I’ve $1 million and a $100,000-a-year pension. My girlfriend and I are getting married, however she’s in opposition to a prenup. What ought to I do?
I work for the government. I will retire in nine years with a full government pension, which will be about $100,000 a year, and will have about $1 million in savings.
My girlfriend makes twice what I make and runs her mom’s company. Her mom has stated in her will that her daughter will inherit her company, money and assets when she dies. That, at a minimum, will be worth a few million dollars.
We are going to get married and I want a prenuptial agreement to protect myself, but my girlfriend is against it.
I fear that even though she will eventually have more assets than me, if her mom puts her business in a trust, I would not be entitled to anything in a divorce and she would be entitled to half of my pension.
What do you think?
About to Say I Do, I Think
Dear About To Say,
It’s hard to debate the pros and cons of a prenuptial agreement with your girlfriend if you don’t know why she is against it.
Is it because she thinks you will never get divorced? That logic cuts both ways: If you’re going to live happily ever after, get a prenup; it won’t make the slightest difference. If you see divorce as a realistic possibility, as it is for millions of couples, go ahead and sign one. Inheritances are not considered community property. Is it because she thinks you will get divorced? In that case, you have more reason to stay within the prenuptial agreement comfort zone.
Community property states allow people to take out of their marriage what they brought into it. That includes your savings, as long as you don’t commingle in a joint account. Outside of those community-property states — Arizona, California, Idaho, Louisiana, Nevada, New Mexico, Texas, Washington and Wisconsin and an opt-in right in Alaska — assets are divided equitably, but not necessarily equally. The length of the marriage and spouses’ respective incomes play a role.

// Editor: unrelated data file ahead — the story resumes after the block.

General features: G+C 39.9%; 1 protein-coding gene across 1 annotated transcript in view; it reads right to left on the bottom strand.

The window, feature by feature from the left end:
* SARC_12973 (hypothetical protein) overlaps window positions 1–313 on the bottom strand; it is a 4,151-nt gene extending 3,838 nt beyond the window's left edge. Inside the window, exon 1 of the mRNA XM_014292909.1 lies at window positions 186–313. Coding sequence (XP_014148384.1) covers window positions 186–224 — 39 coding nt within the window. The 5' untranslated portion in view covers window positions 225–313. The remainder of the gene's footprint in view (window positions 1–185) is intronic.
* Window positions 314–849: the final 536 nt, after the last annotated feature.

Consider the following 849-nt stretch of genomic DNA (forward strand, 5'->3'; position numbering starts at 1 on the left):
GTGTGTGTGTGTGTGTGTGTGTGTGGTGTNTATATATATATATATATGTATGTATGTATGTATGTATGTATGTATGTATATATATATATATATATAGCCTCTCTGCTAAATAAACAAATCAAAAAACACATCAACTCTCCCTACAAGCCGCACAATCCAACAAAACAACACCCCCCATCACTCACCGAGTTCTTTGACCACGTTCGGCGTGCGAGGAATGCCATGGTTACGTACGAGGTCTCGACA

According to the law firm Cooper Ginsburg Gray, “The ‘marital share’ of the pension is determined by a fraction. The numerator of the fraction is the number of months during the marriage (between the date of marriage and the date of separation) that the employee was employed and earning service toward the pension. The denominator of the fraction is the total number of months of the employee’s service. The spouse can be awarded up to 50% of the marital share.”
I received a letter from a reader last year who considered putting his assets in a secret trust prior to his marriage because his fianceé similarly refused to sign a prenup. While that would likely keep those assets as separate property if he did that before the marriage, I advised him that doing something so surreptitious was a high-risk strategy, and could jeopardize the trust they have in each other in their relationship. Marriage is a contract. A prenup is a contract.
Prenups outline a blueprint for a possible divorce, but they can also set the expected standards for the marriage itself. People include provisions covering everything from alimony, debt, and incapacity to pets, penalties for infidelity and even what partners can write about each other on social media. A prenuptial agreement may seem to contradict the spirit of the marriage contract, but it is a sensitive choice when large sums of money are involved.
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